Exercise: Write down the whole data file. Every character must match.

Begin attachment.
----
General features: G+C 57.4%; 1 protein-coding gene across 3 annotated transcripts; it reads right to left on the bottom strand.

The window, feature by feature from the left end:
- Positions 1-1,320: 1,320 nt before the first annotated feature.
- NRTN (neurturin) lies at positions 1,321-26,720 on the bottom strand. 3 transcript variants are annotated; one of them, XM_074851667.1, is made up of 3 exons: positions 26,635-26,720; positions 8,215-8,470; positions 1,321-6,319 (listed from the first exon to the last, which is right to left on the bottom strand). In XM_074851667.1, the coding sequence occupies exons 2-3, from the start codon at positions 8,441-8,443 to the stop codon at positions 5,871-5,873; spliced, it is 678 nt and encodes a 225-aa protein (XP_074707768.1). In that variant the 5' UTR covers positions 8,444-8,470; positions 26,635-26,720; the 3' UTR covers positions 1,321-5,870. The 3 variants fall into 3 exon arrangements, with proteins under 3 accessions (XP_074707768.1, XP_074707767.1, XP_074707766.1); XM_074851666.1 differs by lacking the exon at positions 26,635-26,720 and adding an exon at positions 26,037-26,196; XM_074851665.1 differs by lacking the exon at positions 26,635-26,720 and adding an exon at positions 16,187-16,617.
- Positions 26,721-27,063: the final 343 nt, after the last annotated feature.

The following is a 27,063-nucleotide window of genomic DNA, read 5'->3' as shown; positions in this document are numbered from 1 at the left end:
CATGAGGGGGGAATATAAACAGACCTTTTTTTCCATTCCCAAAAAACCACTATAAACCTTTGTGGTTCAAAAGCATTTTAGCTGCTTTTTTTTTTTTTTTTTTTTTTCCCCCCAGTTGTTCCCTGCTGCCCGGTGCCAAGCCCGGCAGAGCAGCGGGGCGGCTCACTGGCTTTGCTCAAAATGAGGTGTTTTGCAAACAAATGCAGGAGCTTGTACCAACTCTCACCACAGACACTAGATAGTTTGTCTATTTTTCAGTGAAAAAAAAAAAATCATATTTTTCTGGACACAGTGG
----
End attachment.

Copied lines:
General features: G+C 57.4%; 1 protein-coding gene across 3 annotated transcripts; it reads right to left on the bottom strand.

The window, feature by feature from the left end:
- Positions 1-1,320: 1,320 nt before the first annotated feature.
- NRTN (neurturin) lies at positions 1,321-26,720 on the bottom strand. 3 transcript variants are annotated; one of them, XM_074851667.1, is made up of 3 exons: positions 26,635-26,720; positions 8,215-8,470; positions 1,321-6,319 (listed from the first exon to the last, which is right to left on the bottom strand). In XM_074851667.1, the coding sequence occupies exons 2-3, from the start codon at positions 8,441-8,443 to the stop codon at positions 5,871-5,873; spliced, it is 678 nt and encodes a 225-aa protein (XP_074707768.1). In that variant the 5' UTR covers positions 8,444-8,470; positions 26,635-26,720; the 3' UTR covers positions 1,321-5,870. The 3 variants fall into 3 exon arrangements, with proteins under 3 accessions (XP_074707768.1, XP_074707767.1, XP_074707766.1); XM_074851666.1 differs by lacking the exon at positions 26,635-26,720 and adding an exon at positions 26,037-26,196; XM_074851665.1 differs by lacking the exon at positions 26,635-26,720 and adding an exon at positions 16,187-16,617.
- Positions 26,721-27,063: the final 343 nt, after the last annotated feature.

The following is a 27,063-nucleotide window of genomic DNA, read 5'->3' as shown; positions in this document are numbered from 1 at the left end:
CATGAGGGGGGAATATAAACAGACCTTTTTTTCCATTCCCAAAAAACCACTATAAACCTTTGTGGTTCAAAAGCATTTTAGCTGCTTTTTTTTTTTTTTTTTTTTTTCCCCCCAGTTGTTCCCTGCTGCCCGGTGCCAAGCCCGGCAGAGCAGCGGGGCGGCTCACTGGCTTTGCTCAAAATGAGGTGTTTTGCAAACAAATGCAGGAGCTTGTACCAACTCTCACCACAGACACTAGATAGTTTGTCTATTTTTCAGTGAAAAAAAAAAAATCATATTTTTCTGGACACAGTGG